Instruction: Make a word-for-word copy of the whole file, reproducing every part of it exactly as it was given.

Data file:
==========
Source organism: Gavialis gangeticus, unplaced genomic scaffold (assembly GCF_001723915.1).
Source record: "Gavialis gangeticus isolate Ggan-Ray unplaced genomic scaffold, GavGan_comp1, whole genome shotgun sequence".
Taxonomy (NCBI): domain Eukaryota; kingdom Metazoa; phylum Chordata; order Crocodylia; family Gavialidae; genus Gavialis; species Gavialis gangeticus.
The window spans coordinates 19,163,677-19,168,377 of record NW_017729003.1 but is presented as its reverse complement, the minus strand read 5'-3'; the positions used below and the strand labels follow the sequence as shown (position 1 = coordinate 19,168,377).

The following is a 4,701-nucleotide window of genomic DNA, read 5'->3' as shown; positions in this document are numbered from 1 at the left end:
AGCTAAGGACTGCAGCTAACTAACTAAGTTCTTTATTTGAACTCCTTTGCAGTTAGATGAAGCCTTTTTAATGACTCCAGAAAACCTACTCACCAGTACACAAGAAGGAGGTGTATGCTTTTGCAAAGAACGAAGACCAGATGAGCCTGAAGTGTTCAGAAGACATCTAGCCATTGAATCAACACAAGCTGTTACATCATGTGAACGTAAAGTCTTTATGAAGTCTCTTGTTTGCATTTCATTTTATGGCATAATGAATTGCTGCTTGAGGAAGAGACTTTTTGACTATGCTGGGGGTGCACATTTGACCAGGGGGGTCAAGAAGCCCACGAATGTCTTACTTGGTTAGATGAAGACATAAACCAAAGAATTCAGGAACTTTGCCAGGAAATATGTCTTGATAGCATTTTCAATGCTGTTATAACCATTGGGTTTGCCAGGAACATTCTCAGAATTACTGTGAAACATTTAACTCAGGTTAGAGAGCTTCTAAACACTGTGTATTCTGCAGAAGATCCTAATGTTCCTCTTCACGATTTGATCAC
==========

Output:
Source organism: Gavialis gangeticus, unplaced genomic scaffold (assembly GCF_001723915.1).
Source record: "Gavialis gangeticus isolate Ggan-Ray unplaced genomic scaffold, GavGan_comp1, whole genome shotgun sequence".
Taxonomy (NCBI): domain Eukaryota; kingdom Metazoa; phylum Chordata; order Crocodylia; family Gavialidae; genus Gavialis; species Gavialis gangeticus.
The window spans coordinates 19,163,677-19,168,377 of record NW_017729003.1 but is presented as its reverse complement, the minus strand read 5'-3'; the positions used below and the strand labels follow the sequence as shown (position 1 = coordinate 19,168,377).

The following is a 4,701-nucleotide window of genomic DNA, read 5'->3' as shown; positions in this document are numbered from 1 at the left end:
AGCTAAGGACTGCAGCTAACTAACTAAGTTCTTTATTTGAACTCCTTTGCAGTTAGATGAAGCCTTTTTAATGACTCCAGAAAACCTACTCACCAGTACACAAGAAGGAGGTGTATGCTTTTGCAAAGAACGAAGACCAGATGAGCCTGAAGTGTTCAGAAGACATCTAGCCATTGAATCAACACAAGCTGTTACATCATGTGAACGTAAAGTCTTTATGAAGTCTCTTGTTTGCATTTCATTTTATGGCATAATGAATTGCTGCTTGAGGAAGAGACTTTTTGACTATGCTGGGGGTGCACATTTGACCAGGGGGGTCAAGAAGCCCACGAATGTCTTACTTGGTTAGATGAAGACATAAACCAAAGAATTCAGGAACTTTGCCAGGAAATATGTCTTGATAGCATTTTCAATGCTGTTATAACCATTGGGTTTGCCAGGAACATTCTCAGAATTACTGTGAAACATTTAACTCAGGTTAGAGAGCTTCTAAACACTGTGTATTCTGCAGAAGATCCTAATGTTCCTCTTCACGATTTGATCAC